The contrasting pattern of genetic differentiation between C. communis and R. acetosa was also confirmed by the analysis of chloroplast markers. Though this analysis was performed on only one individual per population, results for C. communis were similar with those obtained with AFLP, suggesting the presence of one main cluster of metallicolous populations. On this basis, it could be reasonable to hypothesize that metallicolous populations of C. communis may derive from seeds of one single ancestral population. Interestingly, we observed a very low variability of chloroplast sequences of R. acetosa , which seemed to be consistent with the idea of a recent spread and low differentiation between metallicolous and non-metallicolous populations.
The contrasting results of the two metallophytes also implied that populations of C. communis were more remarkably influenced by heavy metal stress than those of R. acetosa , although the genetic structures of the two species were influenced by geographic isolation and heavy metal contamination.
Although ecogeographic isolation has long been viewed as the most important reproductive barrier in plants , barriers to gene flow were also demonstrated between non-metallicolous and closely adjacent metallicolous populations of some species such as the grass Anthoxanthum odoratum . Additionally, it has been reported that heavy metal contamination could have a greater impact on the population structure of the hyperaccumulator Sedum alfredii than geographic distance . Based on our results, we can therefore speculate that both heavy metals and geographic distance play a significant role in determining the population structure of R. acetosa . In contrast, Cu contamination seemed to play a more important role in determining the population structure of C. communis than geographic distance.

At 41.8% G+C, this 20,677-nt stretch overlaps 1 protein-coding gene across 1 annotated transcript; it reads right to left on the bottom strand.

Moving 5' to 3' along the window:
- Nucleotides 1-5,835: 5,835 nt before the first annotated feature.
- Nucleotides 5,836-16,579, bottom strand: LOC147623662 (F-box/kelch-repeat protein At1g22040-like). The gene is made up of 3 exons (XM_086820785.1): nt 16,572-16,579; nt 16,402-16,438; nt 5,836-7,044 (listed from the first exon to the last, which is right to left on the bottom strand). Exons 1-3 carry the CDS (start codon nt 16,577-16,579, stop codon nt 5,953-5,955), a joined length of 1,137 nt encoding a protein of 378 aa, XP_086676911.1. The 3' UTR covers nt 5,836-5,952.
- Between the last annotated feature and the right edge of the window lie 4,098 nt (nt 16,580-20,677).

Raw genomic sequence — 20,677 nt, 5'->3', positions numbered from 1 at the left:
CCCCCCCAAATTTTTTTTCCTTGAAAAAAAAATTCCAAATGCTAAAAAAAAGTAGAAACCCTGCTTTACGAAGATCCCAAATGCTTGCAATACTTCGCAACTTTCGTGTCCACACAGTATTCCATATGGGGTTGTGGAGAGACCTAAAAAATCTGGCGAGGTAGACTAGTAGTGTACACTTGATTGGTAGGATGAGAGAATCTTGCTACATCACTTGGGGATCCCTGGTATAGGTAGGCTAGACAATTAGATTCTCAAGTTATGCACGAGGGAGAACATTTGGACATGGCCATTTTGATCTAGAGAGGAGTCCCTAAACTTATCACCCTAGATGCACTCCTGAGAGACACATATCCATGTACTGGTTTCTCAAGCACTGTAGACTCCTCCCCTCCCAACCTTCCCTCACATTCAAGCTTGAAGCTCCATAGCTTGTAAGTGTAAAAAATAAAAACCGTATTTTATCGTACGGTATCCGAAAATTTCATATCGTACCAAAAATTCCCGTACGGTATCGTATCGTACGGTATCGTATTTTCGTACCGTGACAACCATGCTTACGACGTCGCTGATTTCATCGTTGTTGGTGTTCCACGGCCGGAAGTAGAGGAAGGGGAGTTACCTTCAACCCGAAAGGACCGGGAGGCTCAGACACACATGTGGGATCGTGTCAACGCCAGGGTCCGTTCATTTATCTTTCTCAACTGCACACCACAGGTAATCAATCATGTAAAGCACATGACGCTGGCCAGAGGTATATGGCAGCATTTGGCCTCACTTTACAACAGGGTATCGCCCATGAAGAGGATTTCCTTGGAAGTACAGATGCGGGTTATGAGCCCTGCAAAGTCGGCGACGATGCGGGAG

In previous studies, it has been shown that the genetic divergence and evolutionary processes of plants could be affected by various factors, such as edaphic conditions, stress intensity and duration, geographic isolation, bottleneck and founder effects, life history, reproductive system, and so on [16, 29]. Considering that R. acetosa and C. communis populations in the present study almost share the same edaphic conditions (mainly Cu toxicity) and geographic distribution pattern, the different characteristics of genetic divergence might result largely from their different life history and reproductive system. On the one hand, as a perennial, unisexual, and dioecious species, R. acetosa may have more opportunities to experience gene exchange among individuals and gene flow between populations than the bisexual annual plant C. communis . In addition, the winged seeds of R. acetosa are presumed to have higher dispersal capacity than those of C. communis , which might enhance the success of colonization by R. acetosa [27, 28].